Some focus group and interview responses in our study suggested that many of the difficulties experienced by students in negotiating academic integrity are in fact symptomatic of their failure to negotiate the process of 'learning how to learn' (Marton and Saljo, 1976; Entwhistle, 1998) in higher education. Typically, these students are extrinsically motivated learners (Entwhistle, 1998), influenced by such external rewards and pressures as conforming to parental expectations or, as a number of respondents suggested, 'just getting through', with little deep engagement in the learning process. Any successful learning support intervention must therefore incorporate those deep learning practices (Pintrick 1988; Deci, Vallerand, Pelletier & Ryan, 1991) enacted by intrinsically motivated learners. The process of developing an authentic scholarly voice - that is, a writing voice that is informed by existing texts yet remains distinctly the writer's own - requires a deep learning approach. Involved in this process are a number of transactions: understanding the conventions and mastering techniques of critical reading and note making; judicially selecting and acknowledging the words and ideas of others; synthesising the appropriated material with other information and perspectives; and integrating it within a new original text. Especially for new students, these transactions are not simple.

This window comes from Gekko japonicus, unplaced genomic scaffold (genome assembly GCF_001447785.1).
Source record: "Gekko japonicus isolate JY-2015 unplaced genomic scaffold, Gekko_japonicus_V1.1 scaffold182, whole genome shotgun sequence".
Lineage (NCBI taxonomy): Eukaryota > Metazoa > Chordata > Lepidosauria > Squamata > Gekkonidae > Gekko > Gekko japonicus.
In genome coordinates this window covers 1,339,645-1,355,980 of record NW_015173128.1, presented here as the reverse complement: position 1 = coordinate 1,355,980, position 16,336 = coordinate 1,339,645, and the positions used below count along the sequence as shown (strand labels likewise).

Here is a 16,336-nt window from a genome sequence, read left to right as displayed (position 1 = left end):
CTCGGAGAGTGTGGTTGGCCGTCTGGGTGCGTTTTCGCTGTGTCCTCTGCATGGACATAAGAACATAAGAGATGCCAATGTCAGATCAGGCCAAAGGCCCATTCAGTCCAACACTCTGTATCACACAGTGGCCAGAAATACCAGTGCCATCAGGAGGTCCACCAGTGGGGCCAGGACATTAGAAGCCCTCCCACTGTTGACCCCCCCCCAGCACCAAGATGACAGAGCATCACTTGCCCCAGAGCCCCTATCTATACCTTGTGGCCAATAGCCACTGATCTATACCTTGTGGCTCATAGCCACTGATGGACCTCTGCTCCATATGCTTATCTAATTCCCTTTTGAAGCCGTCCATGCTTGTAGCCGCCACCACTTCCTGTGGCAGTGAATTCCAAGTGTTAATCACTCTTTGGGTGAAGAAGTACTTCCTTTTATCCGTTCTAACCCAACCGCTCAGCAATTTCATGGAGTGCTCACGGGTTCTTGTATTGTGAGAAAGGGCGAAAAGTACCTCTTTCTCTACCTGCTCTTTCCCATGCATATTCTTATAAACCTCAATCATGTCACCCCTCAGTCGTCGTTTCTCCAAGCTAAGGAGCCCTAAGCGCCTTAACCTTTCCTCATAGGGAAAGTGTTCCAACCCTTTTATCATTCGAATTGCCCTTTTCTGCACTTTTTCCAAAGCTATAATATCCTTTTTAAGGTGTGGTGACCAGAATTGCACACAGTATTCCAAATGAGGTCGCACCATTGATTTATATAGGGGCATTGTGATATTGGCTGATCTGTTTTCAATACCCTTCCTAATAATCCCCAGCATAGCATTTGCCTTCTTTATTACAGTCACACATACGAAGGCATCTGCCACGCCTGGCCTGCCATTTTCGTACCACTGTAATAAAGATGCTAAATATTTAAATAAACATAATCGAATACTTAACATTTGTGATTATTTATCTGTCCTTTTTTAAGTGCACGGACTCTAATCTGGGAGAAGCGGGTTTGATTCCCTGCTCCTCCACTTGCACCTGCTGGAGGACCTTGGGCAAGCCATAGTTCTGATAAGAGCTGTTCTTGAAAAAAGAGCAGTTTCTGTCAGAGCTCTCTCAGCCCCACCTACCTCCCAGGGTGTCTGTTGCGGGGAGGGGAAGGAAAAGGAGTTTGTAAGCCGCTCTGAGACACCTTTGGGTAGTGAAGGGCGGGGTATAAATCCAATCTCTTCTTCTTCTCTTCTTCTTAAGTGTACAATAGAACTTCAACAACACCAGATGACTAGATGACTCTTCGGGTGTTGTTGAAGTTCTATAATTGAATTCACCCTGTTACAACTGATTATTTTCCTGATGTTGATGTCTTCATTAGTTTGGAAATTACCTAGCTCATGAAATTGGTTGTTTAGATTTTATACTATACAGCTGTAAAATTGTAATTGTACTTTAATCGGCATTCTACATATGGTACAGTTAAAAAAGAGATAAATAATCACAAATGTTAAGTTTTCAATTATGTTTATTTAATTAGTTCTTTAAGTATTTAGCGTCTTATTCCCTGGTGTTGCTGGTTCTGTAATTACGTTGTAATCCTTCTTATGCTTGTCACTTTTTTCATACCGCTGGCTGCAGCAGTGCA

In any discipline, becoming a scholarly writer with a competent grasp of iterative conventions is gradual and cumulative, involving familiarity with a wide range of texts, practices, and perspectives that inform the discipline - in other words, a discursive understanding. Learning support interventions need to acknowledge the complexity of scholarly writing by not only carefully scaffolding students' learning of the required skills and techniques but also incorporating within this learning a sense of engagement. In this way students develop an awareness of themselves as empowered subjects within an academic discourse and as legitimate members of the scholarly community.